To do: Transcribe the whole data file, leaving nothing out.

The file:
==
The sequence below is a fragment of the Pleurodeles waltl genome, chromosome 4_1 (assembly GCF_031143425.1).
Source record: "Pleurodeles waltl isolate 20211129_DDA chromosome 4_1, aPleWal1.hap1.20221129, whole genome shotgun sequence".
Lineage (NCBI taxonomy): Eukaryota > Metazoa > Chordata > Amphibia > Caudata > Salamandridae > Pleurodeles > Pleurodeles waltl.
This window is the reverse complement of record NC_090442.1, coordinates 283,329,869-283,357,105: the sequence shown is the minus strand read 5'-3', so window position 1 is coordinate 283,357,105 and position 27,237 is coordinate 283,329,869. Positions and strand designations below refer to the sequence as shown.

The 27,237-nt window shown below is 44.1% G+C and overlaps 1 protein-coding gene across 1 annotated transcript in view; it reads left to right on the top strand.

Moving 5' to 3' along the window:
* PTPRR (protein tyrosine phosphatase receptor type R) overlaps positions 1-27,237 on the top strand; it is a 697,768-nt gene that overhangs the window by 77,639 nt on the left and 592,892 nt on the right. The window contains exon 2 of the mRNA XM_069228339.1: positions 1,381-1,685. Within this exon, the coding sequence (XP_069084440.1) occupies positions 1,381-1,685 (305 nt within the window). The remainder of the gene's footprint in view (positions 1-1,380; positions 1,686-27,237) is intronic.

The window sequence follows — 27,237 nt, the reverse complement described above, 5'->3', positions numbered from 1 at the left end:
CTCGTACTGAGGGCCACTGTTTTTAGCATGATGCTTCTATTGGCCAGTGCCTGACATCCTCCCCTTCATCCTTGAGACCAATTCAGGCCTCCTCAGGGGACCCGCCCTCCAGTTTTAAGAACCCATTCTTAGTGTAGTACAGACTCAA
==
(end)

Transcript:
The sequence below is a fragment of the Pleurodeles waltl genome, chromosome 4_1 (assembly GCF_031143425.1).
Source record: "Pleurodeles waltl isolate 20211129_DDA chromosome 4_1, aPleWal1.hap1.20221129, whole genome shotgun sequence".
Lineage (NCBI taxonomy): Eukaryota > Metazoa > Chordata > Amphibia > Caudata > Salamandridae > Pleurodeles > Pleurodeles waltl.
This window is the reverse complement of record NC_090442.1, coordinates 283,329,869-283,357,105: the sequence shown is the minus strand read 5'-3', so window position 1 is coordinate 283,357,105 and position 27,237 is coordinate 283,329,869. Positions and strand designations below refer to the sequence as shown.

The 27,237-nt window shown below is 44.1% G+C and overlaps 1 protein-coding gene across 1 annotated transcript in view; it reads left to right on the top strand.

Moving 5' to 3' along the window:
* PTPRR (protein tyrosine phosphatase receptor type R) overlaps positions 1-27,237 on the top strand; it is a 697,768-nt gene that overhangs the window by 77,639 nt on the left and 592,892 nt on the right. The window contains exon 2 of the mRNA XM_069228339.1: positions 1,381-1,685. Within this exon, the coding sequence (XP_069084440.1) occupies positions 1,381-1,685 (305 nt within the window). The remainder of the gene's footprint in view (positions 1-1,380; positions 1,686-27,237) is intronic.

The window sequence follows — 27,237 nt, the reverse complement described above, 5'->3', positions numbered from 1 at the left end:
CTCGTACTGAGGGCCACTGTTTTTAGCATGATGCTTCTATTGGCCAGTGCCTGACATCCTCCCCTTCATCCTTGAGACCAATTCAGGCCTCCTCAGGGGACCCGCCCTCCAGTTTTAAGAACCCATTCTTAGTGTAGTACAGACTCAA